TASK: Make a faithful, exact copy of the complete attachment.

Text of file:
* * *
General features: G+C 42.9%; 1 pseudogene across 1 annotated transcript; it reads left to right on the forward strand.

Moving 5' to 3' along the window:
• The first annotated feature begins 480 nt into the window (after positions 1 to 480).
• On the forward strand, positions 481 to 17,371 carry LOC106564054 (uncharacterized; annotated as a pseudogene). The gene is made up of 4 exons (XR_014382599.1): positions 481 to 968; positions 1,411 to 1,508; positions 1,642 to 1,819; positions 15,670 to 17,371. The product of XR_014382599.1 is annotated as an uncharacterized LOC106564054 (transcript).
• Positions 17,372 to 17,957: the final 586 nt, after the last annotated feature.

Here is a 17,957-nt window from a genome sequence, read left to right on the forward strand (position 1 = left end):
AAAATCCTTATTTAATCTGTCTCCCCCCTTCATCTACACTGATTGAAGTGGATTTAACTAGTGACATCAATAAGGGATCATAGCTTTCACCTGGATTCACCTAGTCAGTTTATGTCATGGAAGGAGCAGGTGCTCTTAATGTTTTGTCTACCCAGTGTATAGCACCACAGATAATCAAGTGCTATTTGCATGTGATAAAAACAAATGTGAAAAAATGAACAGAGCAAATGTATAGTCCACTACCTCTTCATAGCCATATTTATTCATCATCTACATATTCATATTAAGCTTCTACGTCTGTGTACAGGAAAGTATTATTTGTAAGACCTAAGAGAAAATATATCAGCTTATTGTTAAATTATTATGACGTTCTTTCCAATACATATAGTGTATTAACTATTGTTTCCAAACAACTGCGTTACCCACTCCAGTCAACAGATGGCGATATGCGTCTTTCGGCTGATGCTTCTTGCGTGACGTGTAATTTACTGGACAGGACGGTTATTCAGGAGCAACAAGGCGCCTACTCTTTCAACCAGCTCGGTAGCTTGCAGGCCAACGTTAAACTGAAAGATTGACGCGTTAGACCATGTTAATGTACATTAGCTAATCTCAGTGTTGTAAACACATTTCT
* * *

General features: G+C 42.9%; 1 pseudogene across 1 annotated transcript; it reads left to right on the forward strand.

Moving 5' to 3' along the window:
• The first annotated feature begins 480 nt into the window (after positions 1 to 480).
• On the forward strand, positions 481 to 17,371 carry LOC106564054 (uncharacterized; annotated as a pseudogene). The gene is made up of 4 exons (XR_014382599.1): positions 481 to 968; positions 1,411 to 1,508; positions 1,642 to 1,819; positions 15,670 to 17,371. The product of XR_014382599.1 is annotated as an uncharacterized LOC106564054 (transcript).
• Positions 17,372 to 17,957: the final 586 nt, after the last annotated feature.

Here is a 17,957-nt window from a genome sequence, read left to right on the forward strand (position 1 = left end):
AAAATCCTTATTTAATCTGTCTCCCCCCTTCATCTACACTGATTGAAGTGGATTTAACTAGTGACATCAATAAGGGATCATAGCTTTCACCTGGATTCACCTAGTCAGTTTATGTCATGGAAGGAGCAGGTGCTCTTAATGTTTTGTCTACCCAGTGTATAGCACCACAGATAATCAAGTGCTATTTGCATGTGATAAAAACAAATGTGAAAAAATGAACAGAGCAAATGTATAGTCCACTACCTCTTCATAGCCATATTTATTCATCATCTACATATTCATATTAAGCTTCTACGTCTGTGTACAGGAAAGTATTATTTGTAAGACCTAAGAGAAAATATATCAGCTTATTGTTAAATTATTATGACGTTCTTTCCAATACATATAGTGTATTAACTATTGTTTCCAAACAACTGCGTTACCCACTCCAGTCAACAGATGGCGATATGCGTCTTTCGGCTGATGCTTCTTGCGTGACGTGTAATTTACTGGACAGGACGGTTATTCAGGAGCAACAAGGCGCCTACTCTTTCAACCAGCTCGGTAGCTTGCAGGCCAACGTTAAACTGAAAGATTGACGCGTTAGACCATGTTAATGTACATTAGCTAATCTCAGTGTTGTAAACACATTTCT